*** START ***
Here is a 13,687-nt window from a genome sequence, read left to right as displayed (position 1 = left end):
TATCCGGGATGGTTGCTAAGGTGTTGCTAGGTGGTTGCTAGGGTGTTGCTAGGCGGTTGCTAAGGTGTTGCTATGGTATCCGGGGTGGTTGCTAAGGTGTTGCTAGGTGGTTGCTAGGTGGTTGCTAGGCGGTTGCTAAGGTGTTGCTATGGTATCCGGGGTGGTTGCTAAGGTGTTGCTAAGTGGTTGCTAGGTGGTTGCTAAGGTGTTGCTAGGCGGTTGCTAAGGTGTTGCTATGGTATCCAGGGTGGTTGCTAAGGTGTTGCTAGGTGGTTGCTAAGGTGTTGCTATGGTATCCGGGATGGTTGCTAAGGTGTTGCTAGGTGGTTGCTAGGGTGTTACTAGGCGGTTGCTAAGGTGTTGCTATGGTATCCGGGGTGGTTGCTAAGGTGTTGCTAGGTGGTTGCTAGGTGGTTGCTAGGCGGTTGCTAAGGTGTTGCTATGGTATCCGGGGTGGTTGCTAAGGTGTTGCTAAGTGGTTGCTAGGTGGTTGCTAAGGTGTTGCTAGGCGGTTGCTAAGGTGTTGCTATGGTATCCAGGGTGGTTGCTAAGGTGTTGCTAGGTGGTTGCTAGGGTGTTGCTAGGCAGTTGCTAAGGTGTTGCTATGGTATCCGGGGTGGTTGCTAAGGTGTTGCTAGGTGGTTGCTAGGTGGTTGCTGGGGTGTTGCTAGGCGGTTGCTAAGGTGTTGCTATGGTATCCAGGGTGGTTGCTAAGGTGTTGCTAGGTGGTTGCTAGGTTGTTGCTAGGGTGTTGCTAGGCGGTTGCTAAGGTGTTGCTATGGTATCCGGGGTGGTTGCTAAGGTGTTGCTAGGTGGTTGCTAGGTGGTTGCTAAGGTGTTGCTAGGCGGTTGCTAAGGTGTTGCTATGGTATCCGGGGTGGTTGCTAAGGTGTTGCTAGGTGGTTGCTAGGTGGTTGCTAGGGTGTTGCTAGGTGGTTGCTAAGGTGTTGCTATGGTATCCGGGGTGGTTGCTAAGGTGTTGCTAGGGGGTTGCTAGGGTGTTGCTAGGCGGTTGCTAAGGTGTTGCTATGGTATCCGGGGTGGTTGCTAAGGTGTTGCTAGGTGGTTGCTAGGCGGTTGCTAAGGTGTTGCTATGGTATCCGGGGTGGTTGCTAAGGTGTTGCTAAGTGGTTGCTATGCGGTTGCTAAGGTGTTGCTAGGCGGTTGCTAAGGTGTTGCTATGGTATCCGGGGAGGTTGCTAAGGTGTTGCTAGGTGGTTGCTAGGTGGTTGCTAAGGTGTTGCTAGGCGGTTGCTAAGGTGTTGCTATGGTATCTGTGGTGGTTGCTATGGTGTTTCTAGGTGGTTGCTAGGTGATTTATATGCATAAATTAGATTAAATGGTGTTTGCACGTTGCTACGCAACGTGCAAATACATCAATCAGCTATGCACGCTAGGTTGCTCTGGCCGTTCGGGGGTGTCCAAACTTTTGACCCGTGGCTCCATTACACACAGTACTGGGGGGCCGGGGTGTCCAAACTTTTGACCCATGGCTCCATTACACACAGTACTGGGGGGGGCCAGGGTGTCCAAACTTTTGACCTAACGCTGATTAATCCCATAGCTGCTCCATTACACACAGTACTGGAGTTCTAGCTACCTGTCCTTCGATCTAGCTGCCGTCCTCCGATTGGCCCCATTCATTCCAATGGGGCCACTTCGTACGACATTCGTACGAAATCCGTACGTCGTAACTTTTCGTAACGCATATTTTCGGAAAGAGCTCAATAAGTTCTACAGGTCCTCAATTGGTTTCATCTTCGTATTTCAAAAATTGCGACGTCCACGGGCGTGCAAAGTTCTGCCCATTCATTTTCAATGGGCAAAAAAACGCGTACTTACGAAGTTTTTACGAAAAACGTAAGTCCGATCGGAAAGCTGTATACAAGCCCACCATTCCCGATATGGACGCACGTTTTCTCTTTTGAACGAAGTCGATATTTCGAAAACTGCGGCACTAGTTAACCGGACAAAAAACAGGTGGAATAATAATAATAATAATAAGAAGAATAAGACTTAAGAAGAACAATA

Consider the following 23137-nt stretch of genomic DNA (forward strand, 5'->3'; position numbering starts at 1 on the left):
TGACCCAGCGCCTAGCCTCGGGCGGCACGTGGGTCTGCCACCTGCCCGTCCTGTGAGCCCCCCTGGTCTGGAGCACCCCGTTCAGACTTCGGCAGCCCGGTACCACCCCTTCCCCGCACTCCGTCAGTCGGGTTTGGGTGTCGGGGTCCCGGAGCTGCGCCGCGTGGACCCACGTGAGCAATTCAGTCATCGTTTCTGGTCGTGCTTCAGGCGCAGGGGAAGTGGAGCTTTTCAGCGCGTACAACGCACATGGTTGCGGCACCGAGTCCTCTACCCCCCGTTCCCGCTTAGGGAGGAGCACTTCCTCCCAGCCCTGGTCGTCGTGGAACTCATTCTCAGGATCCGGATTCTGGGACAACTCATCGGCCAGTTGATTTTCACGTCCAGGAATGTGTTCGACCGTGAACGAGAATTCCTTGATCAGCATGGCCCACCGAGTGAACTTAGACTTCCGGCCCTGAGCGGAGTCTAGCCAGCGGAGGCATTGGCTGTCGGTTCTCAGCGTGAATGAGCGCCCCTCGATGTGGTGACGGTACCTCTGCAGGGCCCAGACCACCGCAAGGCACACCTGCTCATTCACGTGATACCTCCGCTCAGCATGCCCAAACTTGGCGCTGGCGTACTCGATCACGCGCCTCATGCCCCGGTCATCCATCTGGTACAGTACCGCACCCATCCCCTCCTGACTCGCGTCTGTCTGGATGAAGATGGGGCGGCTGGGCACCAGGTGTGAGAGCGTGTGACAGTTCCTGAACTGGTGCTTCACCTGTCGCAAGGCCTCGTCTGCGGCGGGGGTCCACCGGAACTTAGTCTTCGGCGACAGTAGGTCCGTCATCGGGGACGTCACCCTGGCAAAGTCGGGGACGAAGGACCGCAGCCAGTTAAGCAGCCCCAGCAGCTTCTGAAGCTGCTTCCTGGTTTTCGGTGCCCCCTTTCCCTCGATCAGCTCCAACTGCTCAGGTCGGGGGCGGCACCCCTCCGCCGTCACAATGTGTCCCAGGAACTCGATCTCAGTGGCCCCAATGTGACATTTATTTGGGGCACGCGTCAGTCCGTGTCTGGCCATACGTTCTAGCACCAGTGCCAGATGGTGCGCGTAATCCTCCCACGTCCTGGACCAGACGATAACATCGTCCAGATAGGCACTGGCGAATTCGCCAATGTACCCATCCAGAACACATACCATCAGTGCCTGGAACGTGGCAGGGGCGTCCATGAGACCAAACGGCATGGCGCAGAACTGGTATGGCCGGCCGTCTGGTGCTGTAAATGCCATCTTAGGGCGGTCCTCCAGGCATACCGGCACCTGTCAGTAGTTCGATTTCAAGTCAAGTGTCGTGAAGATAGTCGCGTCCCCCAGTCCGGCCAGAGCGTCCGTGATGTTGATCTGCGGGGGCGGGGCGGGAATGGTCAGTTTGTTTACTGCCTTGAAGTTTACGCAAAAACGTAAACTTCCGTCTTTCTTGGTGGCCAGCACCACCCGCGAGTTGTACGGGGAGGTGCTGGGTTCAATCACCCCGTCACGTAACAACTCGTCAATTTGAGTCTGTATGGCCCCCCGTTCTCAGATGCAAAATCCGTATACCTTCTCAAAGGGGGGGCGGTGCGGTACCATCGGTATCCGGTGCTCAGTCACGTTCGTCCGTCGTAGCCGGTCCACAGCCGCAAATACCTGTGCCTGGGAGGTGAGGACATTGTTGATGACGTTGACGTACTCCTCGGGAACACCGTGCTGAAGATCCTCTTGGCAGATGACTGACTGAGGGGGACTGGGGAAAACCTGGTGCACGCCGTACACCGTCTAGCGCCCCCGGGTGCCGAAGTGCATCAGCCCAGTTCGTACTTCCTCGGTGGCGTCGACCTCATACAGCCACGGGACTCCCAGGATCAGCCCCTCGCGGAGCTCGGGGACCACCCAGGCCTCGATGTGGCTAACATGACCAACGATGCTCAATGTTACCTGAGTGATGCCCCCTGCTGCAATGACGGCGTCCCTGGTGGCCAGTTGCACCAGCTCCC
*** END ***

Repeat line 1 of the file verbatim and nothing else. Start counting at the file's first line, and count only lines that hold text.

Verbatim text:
Here is a 13,687-nt window from a genome sequence, read left to right as displayed (position 1 = left end):